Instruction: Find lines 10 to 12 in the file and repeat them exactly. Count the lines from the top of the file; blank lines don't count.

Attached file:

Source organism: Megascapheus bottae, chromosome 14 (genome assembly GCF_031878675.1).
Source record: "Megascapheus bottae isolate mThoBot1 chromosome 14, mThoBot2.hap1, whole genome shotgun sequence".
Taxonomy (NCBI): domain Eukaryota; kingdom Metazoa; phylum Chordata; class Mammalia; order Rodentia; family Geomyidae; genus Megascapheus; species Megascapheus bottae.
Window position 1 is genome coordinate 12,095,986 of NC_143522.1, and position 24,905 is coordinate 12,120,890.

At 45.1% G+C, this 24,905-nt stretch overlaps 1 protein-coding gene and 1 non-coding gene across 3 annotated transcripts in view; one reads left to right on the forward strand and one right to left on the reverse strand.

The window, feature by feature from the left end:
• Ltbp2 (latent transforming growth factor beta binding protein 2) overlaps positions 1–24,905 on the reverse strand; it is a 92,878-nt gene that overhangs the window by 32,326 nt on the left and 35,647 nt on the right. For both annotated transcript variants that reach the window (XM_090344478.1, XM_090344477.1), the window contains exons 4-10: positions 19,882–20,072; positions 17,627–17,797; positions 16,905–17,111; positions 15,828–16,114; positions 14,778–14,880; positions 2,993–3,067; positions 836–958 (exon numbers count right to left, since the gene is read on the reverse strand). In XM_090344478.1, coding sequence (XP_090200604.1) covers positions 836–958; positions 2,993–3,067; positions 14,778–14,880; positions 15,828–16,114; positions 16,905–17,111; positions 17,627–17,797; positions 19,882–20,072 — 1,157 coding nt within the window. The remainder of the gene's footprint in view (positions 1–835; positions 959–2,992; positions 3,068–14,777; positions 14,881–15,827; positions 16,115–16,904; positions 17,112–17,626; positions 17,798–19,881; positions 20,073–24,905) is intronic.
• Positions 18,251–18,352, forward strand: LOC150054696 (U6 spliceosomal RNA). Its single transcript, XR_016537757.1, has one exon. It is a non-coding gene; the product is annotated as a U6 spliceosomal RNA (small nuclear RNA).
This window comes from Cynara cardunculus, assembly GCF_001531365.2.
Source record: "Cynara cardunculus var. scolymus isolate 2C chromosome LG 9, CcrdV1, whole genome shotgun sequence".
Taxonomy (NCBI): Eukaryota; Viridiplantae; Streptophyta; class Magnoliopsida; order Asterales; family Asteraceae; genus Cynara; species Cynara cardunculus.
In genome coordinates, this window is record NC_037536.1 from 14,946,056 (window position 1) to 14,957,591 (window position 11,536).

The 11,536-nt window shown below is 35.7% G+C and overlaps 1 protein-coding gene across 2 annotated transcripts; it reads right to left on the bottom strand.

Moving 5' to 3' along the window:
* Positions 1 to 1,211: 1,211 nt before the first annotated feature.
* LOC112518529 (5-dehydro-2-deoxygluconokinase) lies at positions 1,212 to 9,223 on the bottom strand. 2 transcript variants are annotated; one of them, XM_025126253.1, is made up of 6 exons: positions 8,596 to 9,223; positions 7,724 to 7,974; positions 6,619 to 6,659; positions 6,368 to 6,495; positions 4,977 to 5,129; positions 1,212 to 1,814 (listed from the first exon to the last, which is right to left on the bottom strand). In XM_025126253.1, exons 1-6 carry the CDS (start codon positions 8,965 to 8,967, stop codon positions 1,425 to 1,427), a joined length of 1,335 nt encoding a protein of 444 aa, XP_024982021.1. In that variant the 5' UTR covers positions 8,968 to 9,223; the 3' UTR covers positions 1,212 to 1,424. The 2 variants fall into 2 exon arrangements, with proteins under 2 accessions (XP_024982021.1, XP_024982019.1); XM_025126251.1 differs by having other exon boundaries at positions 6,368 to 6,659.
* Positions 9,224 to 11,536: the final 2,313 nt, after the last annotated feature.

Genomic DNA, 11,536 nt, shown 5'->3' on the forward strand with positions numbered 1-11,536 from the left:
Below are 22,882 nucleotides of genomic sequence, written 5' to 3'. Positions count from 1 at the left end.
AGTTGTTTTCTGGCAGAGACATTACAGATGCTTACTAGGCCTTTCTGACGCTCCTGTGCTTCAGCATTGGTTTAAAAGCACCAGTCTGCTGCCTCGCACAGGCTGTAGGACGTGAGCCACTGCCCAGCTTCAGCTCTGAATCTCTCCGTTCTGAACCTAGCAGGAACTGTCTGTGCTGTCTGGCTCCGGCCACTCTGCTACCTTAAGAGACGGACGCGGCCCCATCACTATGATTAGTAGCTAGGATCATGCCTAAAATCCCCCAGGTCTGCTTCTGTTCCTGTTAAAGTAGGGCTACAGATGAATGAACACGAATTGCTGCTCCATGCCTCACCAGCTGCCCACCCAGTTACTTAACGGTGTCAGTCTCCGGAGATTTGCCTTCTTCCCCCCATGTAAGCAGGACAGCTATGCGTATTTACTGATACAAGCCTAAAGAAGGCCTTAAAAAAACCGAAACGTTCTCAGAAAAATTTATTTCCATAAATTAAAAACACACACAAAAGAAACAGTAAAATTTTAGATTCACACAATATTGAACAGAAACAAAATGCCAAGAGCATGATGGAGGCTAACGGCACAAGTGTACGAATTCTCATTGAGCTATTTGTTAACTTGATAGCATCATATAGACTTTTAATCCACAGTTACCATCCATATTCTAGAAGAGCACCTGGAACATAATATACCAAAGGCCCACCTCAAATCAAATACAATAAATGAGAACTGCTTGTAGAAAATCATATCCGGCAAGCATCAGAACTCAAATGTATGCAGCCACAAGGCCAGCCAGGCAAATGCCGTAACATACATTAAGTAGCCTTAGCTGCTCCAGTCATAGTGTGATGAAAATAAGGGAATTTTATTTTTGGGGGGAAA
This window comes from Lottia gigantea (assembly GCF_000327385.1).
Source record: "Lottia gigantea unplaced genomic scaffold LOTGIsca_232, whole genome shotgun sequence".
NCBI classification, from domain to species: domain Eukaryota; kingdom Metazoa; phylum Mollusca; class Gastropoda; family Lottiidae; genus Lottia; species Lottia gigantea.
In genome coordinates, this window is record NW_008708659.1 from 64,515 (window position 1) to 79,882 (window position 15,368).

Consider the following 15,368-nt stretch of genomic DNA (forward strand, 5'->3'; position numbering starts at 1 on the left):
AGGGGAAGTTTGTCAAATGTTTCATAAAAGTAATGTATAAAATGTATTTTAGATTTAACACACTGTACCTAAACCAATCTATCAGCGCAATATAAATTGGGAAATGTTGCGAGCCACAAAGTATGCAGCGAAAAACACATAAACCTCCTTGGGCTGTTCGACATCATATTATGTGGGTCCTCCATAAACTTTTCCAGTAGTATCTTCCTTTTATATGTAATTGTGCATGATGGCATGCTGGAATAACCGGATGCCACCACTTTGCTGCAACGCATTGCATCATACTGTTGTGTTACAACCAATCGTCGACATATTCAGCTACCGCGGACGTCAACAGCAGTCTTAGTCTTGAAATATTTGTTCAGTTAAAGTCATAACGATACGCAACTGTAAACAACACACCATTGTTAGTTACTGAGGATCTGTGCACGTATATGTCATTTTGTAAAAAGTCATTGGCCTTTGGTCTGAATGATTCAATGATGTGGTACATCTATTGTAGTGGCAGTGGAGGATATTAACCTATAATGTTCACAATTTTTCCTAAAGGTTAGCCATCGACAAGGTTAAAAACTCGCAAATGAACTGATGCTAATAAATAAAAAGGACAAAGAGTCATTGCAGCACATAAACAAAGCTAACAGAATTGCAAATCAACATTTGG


Source record: "Cynara cardunculus var. scolymus isolate 2C chromosome LG 9, CcrdV1, whole genome shotgun sequence".
Taxonomy (NCBI): Eukaryota; Viridiplantae; Streptophyta; class Magnoliopsida; order Asterales; family Asteraceae; genus Cynara; species Cynara cardunculus.
In genome coordinates, this window is record NC_037536.1 from 14,946,056 (window position 1) to 14,957,591 (window position 11,536).